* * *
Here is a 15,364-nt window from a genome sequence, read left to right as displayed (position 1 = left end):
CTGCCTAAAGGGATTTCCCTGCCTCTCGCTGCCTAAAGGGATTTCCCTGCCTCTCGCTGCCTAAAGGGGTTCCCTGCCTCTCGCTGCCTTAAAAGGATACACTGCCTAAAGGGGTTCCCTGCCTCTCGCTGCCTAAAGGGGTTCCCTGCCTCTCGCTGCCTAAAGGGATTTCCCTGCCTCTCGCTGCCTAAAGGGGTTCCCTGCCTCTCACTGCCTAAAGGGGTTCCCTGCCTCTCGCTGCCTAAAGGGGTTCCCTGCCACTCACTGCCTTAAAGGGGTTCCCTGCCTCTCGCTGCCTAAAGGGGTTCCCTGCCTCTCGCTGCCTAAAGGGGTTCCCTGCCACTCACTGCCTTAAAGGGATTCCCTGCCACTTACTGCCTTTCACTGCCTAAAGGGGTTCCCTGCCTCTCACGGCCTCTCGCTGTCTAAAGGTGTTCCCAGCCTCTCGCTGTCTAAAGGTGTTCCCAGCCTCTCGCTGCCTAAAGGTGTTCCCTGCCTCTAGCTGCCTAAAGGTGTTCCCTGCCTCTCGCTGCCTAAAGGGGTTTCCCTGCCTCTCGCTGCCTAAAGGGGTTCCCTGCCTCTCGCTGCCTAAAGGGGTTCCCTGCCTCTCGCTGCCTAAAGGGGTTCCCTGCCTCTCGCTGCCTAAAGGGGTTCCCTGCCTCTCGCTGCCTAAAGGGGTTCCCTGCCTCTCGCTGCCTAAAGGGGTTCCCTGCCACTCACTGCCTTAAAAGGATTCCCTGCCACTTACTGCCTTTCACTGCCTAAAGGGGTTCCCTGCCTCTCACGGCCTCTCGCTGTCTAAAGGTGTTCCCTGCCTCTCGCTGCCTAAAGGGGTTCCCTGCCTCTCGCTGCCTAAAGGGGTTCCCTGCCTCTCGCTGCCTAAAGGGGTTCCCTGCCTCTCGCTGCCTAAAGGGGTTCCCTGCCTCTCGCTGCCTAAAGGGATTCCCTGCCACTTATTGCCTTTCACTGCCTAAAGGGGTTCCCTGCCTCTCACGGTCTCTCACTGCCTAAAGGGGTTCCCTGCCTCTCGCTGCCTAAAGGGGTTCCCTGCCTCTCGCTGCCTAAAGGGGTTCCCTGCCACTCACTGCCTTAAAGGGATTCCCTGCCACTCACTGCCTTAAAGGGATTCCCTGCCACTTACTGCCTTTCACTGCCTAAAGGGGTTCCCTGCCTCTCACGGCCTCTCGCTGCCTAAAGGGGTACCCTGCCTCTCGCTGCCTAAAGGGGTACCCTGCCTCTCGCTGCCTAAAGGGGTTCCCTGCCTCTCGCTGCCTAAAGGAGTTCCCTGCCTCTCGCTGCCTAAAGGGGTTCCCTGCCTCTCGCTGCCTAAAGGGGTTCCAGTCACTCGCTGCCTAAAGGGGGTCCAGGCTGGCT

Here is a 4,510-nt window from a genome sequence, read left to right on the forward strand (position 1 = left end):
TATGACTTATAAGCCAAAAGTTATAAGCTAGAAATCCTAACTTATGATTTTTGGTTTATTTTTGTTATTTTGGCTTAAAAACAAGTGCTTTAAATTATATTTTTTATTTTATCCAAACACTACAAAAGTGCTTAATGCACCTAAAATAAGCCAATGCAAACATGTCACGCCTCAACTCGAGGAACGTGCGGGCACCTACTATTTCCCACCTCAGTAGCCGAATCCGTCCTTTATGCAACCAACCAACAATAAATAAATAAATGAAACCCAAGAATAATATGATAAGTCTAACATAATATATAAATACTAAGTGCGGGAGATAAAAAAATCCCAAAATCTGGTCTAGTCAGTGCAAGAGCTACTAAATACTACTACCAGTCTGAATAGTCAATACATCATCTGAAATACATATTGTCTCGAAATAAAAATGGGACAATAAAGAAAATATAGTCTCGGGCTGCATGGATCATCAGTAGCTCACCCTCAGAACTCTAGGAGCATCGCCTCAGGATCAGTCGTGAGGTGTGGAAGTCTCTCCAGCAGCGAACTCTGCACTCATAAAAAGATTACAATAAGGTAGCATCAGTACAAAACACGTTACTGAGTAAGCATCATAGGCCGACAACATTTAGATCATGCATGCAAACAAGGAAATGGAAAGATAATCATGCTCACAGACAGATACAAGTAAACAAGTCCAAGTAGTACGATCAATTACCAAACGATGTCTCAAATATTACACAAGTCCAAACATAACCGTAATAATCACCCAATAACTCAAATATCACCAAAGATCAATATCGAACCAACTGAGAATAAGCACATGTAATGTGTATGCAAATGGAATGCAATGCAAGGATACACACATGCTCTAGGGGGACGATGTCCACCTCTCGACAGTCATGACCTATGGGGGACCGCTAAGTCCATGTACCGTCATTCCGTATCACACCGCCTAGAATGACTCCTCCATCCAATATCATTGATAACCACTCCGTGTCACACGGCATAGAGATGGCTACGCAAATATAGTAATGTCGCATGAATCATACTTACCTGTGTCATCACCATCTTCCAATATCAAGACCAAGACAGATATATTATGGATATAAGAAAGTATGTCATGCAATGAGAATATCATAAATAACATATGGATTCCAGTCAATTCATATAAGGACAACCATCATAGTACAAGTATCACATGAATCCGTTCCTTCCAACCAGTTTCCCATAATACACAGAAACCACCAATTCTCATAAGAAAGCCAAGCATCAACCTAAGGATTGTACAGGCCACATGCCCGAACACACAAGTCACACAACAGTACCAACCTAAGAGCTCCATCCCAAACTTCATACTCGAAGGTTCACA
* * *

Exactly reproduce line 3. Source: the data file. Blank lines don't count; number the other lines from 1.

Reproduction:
Here is a 4,510-nt window from a genome sequence, read left to right on the forward strand (position 1 = left end):